Legal advice focussed on the following three key aspects of the policy: a) the IFR process comprises three key stages: triage, IFR, appeal. Each requires appropriate resourcing with particular emphasis on triage to ensure that only those requests that truly need an individual funding decision are passed to the IFR panel and that such requests are made in a timely way in full knowledge of all supporting information. b) processes should be transparent and explicit with patients allowed access to the clinical information available to the IFR Panel considering the request. Furthermore, as far as possible, Panels should be ‘even-handed’ with clear identification of the ‘advisors’ and the ‘decision-makers’. This is even more important at an Appeals Panel, which should provide a procedural review based on a full set of papers and with representation from the PCT only if the patient or representative is also given the opportunity to be present. c) If the PCT decides to refuse a request to fund a health care intervention for an individual, where the PCT’s general policy is not to fund that treatment, the PCT must provide the patient with a written statement of the reasons for the decision. • Decision-making seminar The SHA and SCG co-hosted a seminar on 30th July, which was attended by representatives from almost all PCTs and acute providers in the region. The seminar aimed to make organisations aware of the national and regional developments in the Department of Health sponsored ‘decision-making’ work programme. In addition, the seminar provided an opportunity for localities to review existing arrangement for decision-making and how these can be developed in light of national guidance. Individual funding requests should be a small part of this broader work but currently require significant resources at both Trusts and PCTs.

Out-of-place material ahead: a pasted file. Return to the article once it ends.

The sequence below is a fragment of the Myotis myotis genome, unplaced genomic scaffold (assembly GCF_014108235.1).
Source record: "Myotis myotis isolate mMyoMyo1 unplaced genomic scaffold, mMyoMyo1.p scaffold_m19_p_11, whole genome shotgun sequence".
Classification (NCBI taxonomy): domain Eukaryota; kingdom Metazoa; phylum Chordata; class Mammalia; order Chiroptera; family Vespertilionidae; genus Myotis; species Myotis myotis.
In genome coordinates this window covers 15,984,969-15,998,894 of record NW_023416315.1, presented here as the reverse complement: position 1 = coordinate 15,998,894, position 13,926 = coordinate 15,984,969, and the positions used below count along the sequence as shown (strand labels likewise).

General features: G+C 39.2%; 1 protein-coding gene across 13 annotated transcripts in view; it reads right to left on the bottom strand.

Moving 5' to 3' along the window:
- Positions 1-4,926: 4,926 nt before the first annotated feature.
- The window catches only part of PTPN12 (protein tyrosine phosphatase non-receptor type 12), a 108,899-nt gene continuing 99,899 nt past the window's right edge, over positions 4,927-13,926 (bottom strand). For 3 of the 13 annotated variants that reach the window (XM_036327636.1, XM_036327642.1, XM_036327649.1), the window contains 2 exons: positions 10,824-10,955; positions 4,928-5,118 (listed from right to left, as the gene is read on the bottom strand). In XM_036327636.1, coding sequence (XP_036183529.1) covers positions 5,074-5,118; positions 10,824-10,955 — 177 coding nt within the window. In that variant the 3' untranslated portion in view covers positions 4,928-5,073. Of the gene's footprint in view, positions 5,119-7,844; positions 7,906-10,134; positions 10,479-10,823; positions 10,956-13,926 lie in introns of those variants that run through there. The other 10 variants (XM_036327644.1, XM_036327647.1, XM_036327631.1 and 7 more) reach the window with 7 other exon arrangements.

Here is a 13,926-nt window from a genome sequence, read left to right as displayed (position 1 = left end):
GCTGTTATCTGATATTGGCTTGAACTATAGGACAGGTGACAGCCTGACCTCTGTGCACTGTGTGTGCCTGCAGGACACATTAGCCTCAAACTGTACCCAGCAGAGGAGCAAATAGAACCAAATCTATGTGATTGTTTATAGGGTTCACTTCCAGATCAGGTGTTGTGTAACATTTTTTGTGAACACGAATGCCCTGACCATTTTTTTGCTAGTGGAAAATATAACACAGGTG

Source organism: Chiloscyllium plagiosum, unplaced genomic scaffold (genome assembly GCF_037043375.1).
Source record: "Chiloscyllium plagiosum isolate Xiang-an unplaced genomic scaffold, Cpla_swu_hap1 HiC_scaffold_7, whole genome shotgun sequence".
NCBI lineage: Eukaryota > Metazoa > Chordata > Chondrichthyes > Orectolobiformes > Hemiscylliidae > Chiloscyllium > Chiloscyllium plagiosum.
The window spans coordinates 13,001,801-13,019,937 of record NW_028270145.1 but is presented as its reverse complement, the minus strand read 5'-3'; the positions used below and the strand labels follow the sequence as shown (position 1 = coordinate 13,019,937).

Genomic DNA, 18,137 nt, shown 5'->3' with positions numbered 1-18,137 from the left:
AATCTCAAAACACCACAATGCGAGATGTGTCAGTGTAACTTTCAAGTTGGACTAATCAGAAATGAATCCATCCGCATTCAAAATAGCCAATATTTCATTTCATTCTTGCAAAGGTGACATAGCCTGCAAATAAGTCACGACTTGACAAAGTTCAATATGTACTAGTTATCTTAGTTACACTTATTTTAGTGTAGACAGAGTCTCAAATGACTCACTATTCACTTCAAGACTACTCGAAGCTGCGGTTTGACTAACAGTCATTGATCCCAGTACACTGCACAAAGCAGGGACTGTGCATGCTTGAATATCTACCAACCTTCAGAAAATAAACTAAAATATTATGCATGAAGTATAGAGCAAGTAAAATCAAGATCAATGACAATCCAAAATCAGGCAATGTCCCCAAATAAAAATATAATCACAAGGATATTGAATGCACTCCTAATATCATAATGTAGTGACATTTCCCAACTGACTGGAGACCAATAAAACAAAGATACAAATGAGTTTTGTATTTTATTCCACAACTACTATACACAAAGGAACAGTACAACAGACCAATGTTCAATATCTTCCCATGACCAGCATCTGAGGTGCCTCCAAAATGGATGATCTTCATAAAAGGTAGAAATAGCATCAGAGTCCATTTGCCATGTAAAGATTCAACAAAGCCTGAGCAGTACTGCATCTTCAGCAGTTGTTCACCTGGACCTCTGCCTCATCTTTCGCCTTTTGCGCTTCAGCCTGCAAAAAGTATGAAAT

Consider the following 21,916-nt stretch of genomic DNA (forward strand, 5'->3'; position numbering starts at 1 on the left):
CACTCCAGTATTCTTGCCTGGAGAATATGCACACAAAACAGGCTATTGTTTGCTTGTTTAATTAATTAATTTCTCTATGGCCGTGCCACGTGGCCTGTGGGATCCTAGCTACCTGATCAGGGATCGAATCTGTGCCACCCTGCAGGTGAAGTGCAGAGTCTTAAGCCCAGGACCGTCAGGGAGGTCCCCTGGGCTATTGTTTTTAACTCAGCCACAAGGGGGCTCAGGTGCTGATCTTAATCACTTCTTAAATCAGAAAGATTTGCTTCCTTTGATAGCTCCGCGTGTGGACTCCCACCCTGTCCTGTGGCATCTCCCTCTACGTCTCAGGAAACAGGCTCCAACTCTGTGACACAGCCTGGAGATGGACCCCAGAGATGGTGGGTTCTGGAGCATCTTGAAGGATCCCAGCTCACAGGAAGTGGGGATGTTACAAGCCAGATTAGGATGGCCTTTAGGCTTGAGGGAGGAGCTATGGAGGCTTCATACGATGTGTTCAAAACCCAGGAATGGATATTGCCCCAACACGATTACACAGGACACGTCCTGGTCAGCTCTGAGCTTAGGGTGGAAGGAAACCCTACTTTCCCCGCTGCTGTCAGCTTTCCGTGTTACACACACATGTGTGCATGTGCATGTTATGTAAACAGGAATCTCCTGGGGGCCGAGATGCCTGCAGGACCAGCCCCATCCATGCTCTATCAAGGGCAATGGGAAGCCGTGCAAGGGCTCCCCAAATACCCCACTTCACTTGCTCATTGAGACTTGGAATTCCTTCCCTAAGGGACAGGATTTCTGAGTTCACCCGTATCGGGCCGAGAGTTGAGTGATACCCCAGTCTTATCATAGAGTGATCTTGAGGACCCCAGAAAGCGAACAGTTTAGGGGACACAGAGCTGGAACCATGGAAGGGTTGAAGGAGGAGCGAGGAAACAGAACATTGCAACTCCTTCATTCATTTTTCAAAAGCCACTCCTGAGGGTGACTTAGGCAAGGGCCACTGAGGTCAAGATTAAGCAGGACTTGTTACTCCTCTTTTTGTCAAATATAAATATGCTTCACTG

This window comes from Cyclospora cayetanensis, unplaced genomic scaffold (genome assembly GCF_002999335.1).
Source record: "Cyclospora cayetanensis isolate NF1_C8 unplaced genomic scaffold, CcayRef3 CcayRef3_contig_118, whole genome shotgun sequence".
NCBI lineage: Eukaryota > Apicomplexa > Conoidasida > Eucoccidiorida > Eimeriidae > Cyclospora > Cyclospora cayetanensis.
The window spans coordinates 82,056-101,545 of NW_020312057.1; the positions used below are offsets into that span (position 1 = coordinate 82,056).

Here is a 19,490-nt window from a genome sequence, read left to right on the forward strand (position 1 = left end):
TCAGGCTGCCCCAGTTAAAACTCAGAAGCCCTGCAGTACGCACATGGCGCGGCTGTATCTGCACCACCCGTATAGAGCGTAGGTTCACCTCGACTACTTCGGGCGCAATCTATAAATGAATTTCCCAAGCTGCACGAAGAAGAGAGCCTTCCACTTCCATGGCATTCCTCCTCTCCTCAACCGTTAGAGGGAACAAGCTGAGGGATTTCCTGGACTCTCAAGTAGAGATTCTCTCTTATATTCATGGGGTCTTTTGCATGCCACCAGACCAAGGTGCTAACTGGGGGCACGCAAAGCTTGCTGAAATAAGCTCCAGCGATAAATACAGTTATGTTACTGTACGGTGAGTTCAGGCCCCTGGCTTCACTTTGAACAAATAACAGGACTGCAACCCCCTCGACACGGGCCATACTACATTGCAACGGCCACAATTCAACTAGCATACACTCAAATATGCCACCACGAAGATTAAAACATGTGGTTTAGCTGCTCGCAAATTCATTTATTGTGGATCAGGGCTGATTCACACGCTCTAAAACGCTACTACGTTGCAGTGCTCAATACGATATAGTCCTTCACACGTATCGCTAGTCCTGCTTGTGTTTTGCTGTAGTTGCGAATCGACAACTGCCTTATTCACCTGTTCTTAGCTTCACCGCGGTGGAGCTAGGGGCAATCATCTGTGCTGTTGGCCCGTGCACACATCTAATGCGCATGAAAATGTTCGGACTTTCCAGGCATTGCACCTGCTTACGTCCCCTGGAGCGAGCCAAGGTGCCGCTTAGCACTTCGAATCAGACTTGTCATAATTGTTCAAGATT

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Common issues raised during consultation

1) Do we have to communicate directly with patients? •

The Directions from the Secretary of State require the PCT to provide the patient with a written statement of reasons if it refuses to fund a health care intervention for the individual, where the PCT’s general policy is not to fund that treatment. How this statement is delivered to the patient is for local procedure and may, for example, involve local agreement to inform patients via the requesting clinician. However, such an arrangement should be explicit and does not remove responsibility from the PCT should the clinician not pass on the information.

2) Is there a standard IFR request form? •

A draft standard IFR form was circulated for comment but cannot easily be incorporated in to current local processes. However, a standard dataset of information that should be submitted and considered for each IFR has been developed based on comments received and will be circulated with the IFR common policy. PCTs may choose to adopt a single form for a locality based on this information or work with providers to ensure that this information is incorporated into existing forms.

3) Can the patient attend an Appeal Panel meeting? •

National guidance states that the process should be ‘open’ to patients, meaning that the process should be transparent with the opportunity for patients, and their representatives, to submit information. There is no right for patients to attend a Panel meeting but their attendance may, in exceptional circumstances, be considered by the Panel to be helpful.

4) Does the policy only apply to medicines? •

The policy covers ‘health care interventions’ to reflect, and as defined by, the Secretary of State’s Directions. It, therefore, covers a broad range of interventions other than medicines. It is important to note that what some PCTs currently describe as IFRs, typically for certain surgical interventions, are better described as ‘prior approvals’ since they require consideration of an individual’s clinical condition against an existing general policy and criteria for that intervention. Where possible, the development and implementation of explicit general policies together with audit should be used instead of ‘prior approval’.

5) Who triages requests? •

This is for local agreement based on available resources but triage is not a decision-making step in itself. The basic function of the triage process is to direct requests along the appropriate decision-making pathway and ensure that all relevant information is received to enable a decision to be made. Triage should not be confused with ‘prior approval’ of requests as different skills and resources will be required for each function.